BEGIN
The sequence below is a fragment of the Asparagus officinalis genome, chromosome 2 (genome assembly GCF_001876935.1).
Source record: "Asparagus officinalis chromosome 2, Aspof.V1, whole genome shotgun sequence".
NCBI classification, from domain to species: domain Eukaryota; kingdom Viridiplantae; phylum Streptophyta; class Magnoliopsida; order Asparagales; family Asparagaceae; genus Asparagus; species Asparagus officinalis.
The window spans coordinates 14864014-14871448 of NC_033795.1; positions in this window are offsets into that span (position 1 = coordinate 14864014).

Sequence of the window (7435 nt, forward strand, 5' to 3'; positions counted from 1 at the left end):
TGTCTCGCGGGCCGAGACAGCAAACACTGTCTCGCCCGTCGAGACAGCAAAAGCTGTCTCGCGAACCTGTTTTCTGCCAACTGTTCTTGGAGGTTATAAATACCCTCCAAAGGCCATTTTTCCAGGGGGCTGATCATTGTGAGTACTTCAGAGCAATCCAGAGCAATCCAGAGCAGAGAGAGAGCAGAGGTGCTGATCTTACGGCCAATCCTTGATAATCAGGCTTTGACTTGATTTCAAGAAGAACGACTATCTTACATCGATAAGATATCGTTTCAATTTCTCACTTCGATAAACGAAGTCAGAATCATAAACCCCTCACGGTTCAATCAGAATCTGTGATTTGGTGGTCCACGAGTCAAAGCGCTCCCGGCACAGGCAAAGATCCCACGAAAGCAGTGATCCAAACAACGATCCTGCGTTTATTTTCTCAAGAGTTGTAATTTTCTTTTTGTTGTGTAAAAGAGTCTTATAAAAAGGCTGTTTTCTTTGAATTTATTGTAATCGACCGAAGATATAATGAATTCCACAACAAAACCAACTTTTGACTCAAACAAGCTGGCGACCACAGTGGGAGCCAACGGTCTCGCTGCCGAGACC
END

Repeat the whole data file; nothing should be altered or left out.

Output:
The sequence below is a fragment of the Asparagus officinalis genome, chromosome 2 (genome assembly GCF_001876935.1).
Source record: "Asparagus officinalis chromosome 2, Aspof.V1, whole genome shotgun sequence".
NCBI classification, from domain to species: domain Eukaryota; kingdom Viridiplantae; phylum Streptophyta; class Magnoliopsida; order Asparagales; family Asparagaceae; genus Asparagus; species Asparagus officinalis.
The window spans coordinates 14864014-14871448 of NC_033795.1; positions in this window are offsets into that span (position 1 = coordinate 14864014).

Sequence of the window (7435 nt, forward strand, 5' to 3'; positions counted from 1 at the left end):
TGTCTCGCGGGCCGAGACAGCAAACACTGTCTCGCCCGTCGAGACAGCAAAAGCTGTCTCGCGAACCTGTTTTCTGCCAACTGTTCTTGGAGGTTATAAATACCCTCCAAAGGCCATTTTTCCAGGGGGCTGATCATTGTGAGTACTTCAGAGCAATCCAGAGCAATCCAGAGCAGAGAGAGAGCAGAGGTGCTGATCTTACGGCCAATCCTTGATAATCAGGCTTTGACTTGATTTCAAGAAGAACGACTATCTTACATCGATAAGATATCGTTTCAATTTCTCACTTCGATAAACGAAGTCAGAATCATAAACCCCTCACGGTTCAATCAGAATCTGTGATTTGGTGGTCCACGAGTCAAAGCGCTCCCGGCACAGGCAAAGATCCCACGAAAGCAGTGATCCAAACAACGATCCTGCGTTTATTTTCTCAAGAGTTGTAATTTTCTTTTTGTTGTGTAAAAGAGTCTTATAAAAAGGCTGTTTTCTTTGAATTTATTGTAATCGACCGAAGATATAATGAATTCCACAACAAAACCAACTTTTGACTCAAACAAGCTGGCGACCACAGTGGGAGCCAACGGTCTCGCTGCCGAGACC